Hokkaido is famous for it's "fresh dairy" - or so I'm frequently told. When I did some research about my placement before coming to Japan, I was happy to find this bit of information. I'm a huge diary fan. I like milk, ice cream, cheese, yogurt, and all the other things that come from cows.
Yet, as I should have expected, their definition of these food terms is different here. For example, ice cream never comes in a pint, let alone a gallon. Mini individual cups are about all you can get for ice cream, they cost almost as much as a pint would back home, and every store carries Haagen Dazs but few stores carry local ice cream. No more ice cream with birthday cakes then. But, it turns out that it's easy to live without ice cream. I never really ate that much in the States, and I just have even less now which is probably for the best.
The difficult thing for me to live without is cheese. I didn't realize how much of it I consumed until I moved here. I wanted to make lasagna, but I couldn't find ricotta cheese. I wanted to make a spinach and artichoke dip (sent from my loving mother in the States) but I can't find Swiss cheese anywhere. I wanted to make grilled cheese sandwiches - denied. Pepperjack? Non-existent. Sharp Cheddar? Nope.
Basically, there is only some weird, unknown mix of white shredded cheese in most grocery stores. Some grocery stores carry tiny boxes of cream cheese as a "luxury" item. Any non-white plain cheese is exotic, and therefore sold in tablespoon sizes at exorbitant prices.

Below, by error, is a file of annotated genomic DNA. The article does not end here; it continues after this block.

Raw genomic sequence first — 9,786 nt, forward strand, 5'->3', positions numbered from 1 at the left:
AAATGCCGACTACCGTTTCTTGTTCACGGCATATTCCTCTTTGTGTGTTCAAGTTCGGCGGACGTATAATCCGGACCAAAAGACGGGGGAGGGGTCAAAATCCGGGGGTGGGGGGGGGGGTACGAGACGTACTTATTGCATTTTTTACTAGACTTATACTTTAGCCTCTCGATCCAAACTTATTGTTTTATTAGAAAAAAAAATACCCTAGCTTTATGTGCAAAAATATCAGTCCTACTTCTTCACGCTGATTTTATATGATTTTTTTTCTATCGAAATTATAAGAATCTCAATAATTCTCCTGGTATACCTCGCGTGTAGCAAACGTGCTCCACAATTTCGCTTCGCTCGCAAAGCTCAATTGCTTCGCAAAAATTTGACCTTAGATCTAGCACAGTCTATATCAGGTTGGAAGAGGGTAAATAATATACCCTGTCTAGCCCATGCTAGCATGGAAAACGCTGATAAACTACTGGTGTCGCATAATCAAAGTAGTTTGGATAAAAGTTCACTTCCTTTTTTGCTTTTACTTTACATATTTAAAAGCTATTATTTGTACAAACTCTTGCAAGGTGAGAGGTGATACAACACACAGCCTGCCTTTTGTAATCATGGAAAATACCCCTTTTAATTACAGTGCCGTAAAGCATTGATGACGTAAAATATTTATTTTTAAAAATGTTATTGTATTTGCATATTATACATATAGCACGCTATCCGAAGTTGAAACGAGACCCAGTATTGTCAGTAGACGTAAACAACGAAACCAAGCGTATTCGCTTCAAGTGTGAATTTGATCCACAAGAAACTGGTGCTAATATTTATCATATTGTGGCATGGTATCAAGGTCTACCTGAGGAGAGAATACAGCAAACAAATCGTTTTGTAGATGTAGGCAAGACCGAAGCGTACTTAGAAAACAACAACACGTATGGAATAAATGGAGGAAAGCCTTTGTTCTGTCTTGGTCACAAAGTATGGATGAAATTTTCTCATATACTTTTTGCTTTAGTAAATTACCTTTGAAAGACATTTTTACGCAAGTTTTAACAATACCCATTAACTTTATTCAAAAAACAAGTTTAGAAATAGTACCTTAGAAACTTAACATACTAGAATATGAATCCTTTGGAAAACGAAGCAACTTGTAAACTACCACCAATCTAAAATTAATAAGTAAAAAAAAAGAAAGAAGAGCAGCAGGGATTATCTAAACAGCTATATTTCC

In the past few years, the tide has been changing and real cheese has been invading Hokkaido. Ironically, it's due almost 100% to the fact that a Costco moved to Sapporo a few years ago. They carry large blocks of cheese (definitely unheard of before) and now...occasionally...a grocery store by the name of "Tobu" will sell Kirkland Costco products in its stores all across Hokkaido - including the blocks of cheese! And, for Japan, the prices are reasonable. A few weeks ago I bought some of this flavorful (orange) cheddar cheese. I've been enjoying the block of cheese as a snack, as additions to sandwiches, and as accompaniments to crackers and apples.
Last month, I had my monthly "Lunch with Ms. Kim" session where any student can join me for lunch and a mostly-English conversation. About eight students showed up and we were enjoying our conversation when I pulled out my lunch: apple, almonds and raisins mix, plus some slices of cheddar cheese. It was mayhem. No one could believe that I was eating orange cheese. In fact, they had never even seen orange cheese before. I took out a slice and let the students split the slice so they could all try cheddar cheese.
The responses varied as one would expect - some loved it and some didn't. But I left the session amazed that so many had only seen and consumed white blah cheese their entire lives. Isn't this Hokkaido? Famous for dairy? Maybe tides will change, but I expect that progress will be slow.